Asian-American Community Takes Fashion World By Storm
There is an interesting phenomenon taking hold in the fashion world right now. Young Asian-Americans have long been stereotyped as fast-tracking it into science and medicine careers; now, however, an unprecedented number are making names for themselves in fashion. Yesterday, Ray A. Smith of the Wall Street Journal profiled the phenomenon.
It starts with Thakoon Panichgul, a 34-year-old Thai-born American fashion designer who is the star of The September Issue, a new documentary out about Vogue magazine. He is, however, "just one of a growing number of young Asian-American fashion designers who command growing clout in the fashion world," says Smith. From 26-year-old Jason Wu, whose dress graced the First Lady on Inaugural Night, to the 25 Asian-American fashion designers showcasing their designs at New York Fashion Week (which started yesterday!), there is definitely a trend afoot.
So, what are the reasons behind the trend? One theory is a sort of relaxing of conventional expectations. As the most recent wave of immigrants in the 1960s and 1970s, Asian parents tended to have high hopes of assimilation by way of their children excelling within the conventional fields, pushing their children into business schools or encouraging math and science degrees. Since then, however, things have changed and some parents are taking notice. "These Asian-American parents look around and realize the American dream can be realized in other ways," Frank H. Wu, who wrote Yellow: Race in America Beyond Black and White, tells the WSJ. "They also realize their children are assimilated and don't face all the barriers that they might have faced when they first came here."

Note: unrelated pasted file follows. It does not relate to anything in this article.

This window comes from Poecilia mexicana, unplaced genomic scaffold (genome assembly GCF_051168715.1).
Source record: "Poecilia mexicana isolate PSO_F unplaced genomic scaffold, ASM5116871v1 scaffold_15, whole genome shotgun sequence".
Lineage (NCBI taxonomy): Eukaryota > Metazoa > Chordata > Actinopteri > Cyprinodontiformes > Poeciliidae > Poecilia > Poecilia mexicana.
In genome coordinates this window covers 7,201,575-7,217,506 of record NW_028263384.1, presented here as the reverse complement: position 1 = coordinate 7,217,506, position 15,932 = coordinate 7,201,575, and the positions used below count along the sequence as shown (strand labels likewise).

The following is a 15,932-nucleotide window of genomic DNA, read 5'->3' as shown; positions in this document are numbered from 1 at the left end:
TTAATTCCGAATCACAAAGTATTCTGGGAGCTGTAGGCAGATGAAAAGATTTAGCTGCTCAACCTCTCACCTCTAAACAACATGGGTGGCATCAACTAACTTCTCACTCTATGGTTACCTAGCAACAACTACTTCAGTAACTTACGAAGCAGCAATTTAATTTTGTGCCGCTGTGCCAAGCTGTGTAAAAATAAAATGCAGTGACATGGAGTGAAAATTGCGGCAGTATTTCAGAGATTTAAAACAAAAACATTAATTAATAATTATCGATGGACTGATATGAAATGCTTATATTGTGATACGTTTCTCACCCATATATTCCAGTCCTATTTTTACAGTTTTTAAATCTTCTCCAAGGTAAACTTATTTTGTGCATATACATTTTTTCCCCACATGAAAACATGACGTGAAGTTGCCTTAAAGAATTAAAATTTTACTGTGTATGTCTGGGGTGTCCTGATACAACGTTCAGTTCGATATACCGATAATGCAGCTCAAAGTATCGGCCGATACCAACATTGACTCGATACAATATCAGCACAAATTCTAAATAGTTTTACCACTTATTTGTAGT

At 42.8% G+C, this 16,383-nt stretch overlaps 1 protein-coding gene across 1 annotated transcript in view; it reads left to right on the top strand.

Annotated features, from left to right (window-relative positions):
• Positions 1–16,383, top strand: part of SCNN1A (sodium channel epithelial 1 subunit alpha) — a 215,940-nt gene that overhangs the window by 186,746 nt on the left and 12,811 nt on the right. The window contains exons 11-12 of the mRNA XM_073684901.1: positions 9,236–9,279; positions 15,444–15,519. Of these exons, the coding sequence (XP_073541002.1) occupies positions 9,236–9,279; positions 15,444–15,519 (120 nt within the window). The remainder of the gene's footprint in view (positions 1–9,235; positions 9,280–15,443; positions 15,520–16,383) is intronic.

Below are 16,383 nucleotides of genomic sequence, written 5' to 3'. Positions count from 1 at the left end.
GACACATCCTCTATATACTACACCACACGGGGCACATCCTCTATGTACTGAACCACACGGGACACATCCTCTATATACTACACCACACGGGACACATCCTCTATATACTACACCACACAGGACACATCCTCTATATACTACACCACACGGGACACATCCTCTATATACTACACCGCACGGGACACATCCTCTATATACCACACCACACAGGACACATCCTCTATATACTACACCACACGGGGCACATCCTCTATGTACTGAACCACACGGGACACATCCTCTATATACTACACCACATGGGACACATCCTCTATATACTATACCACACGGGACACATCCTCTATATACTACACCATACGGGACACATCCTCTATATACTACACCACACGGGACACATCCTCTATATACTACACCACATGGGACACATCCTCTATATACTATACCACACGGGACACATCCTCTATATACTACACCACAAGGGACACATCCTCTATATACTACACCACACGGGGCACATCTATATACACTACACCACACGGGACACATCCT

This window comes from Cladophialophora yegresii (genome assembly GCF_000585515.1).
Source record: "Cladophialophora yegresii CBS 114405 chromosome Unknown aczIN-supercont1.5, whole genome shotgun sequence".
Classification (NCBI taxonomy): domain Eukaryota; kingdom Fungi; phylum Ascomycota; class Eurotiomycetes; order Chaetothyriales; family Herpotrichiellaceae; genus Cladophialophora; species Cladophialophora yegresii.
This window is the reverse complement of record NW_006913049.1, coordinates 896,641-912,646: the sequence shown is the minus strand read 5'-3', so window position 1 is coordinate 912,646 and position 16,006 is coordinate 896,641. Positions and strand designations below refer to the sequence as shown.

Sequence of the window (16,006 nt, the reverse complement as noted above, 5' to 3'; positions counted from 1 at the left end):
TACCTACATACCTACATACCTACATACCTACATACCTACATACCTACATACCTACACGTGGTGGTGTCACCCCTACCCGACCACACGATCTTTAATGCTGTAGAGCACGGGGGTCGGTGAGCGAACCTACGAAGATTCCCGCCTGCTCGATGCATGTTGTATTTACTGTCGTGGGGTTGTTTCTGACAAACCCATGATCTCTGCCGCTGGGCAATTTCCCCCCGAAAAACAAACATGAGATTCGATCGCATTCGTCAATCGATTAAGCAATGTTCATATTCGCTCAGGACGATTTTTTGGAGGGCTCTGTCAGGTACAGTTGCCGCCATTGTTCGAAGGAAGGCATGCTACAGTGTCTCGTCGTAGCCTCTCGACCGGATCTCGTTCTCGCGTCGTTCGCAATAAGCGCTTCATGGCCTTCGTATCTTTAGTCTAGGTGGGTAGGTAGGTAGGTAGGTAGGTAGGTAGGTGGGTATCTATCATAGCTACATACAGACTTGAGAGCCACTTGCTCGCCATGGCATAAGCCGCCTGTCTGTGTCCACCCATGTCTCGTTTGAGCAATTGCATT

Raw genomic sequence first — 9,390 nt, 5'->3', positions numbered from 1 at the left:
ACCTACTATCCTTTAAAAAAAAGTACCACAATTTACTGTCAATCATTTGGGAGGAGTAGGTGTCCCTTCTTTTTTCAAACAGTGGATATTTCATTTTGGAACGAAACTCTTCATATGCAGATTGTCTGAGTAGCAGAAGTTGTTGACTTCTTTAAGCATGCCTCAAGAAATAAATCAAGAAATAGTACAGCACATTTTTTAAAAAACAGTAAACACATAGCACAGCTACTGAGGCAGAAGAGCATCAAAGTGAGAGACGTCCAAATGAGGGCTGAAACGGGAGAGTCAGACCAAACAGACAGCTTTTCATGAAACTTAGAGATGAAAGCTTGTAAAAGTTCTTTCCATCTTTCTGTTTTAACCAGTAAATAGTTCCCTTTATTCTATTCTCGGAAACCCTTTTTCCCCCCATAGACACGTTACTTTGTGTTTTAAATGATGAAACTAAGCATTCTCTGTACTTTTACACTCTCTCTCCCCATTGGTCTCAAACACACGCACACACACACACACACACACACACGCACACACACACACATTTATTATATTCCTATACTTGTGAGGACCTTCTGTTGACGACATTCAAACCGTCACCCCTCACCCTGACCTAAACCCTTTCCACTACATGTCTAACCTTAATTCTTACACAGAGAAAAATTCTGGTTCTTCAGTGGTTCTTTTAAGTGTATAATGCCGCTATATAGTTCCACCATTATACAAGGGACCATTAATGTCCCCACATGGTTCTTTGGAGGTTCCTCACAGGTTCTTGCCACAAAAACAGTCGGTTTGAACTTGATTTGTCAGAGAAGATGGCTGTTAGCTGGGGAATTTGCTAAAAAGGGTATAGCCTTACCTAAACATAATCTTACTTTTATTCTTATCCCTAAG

Another theory is borne of rebellion. 36-year-old Phillip Lim, another fashion designer of Thai descent, switched his college major from business to fashion merchandising without consulting his parents first. "They said, 'We worked so hard. We brought you here. Why would you do that? No one looks up at us, we are the lowest class.'?The whole guilt trip," Lim tells WSJ, "but that wasn't going to stop me from doing what I wanted to do." Meanwhile Panichgul who earned a business degree to make his mother happy, only revealed the truth of his passion for design after his line was already in production and couldn't be stopped: "It's a rebelling," he says. "Our generation kind of went the opposite direction of what our parents wanted us to do."
One thing is for sure: years of encouragement to study hard pay off, and may have contributed in no small part to this group of designers' successes. Joanne Arbuckle, a dean at the Fashion Institute of Technology, had only good things to say about Asian students pursuing fashion design degrees. "While she doesn't like to generalize," says Smith in the article, "she finds that students of Asian descent 'come to the table with two things: talent and work ethic.'... She also said some had strong math and engineering backgrounds, 'which is a tremendous benefit to being a designer.'"
No matter what the reason, Asian-Americans are starting to make a huge mark in mainstream fashion, and if the proliferation at Fashion Week suggests anything, it's only up from here.
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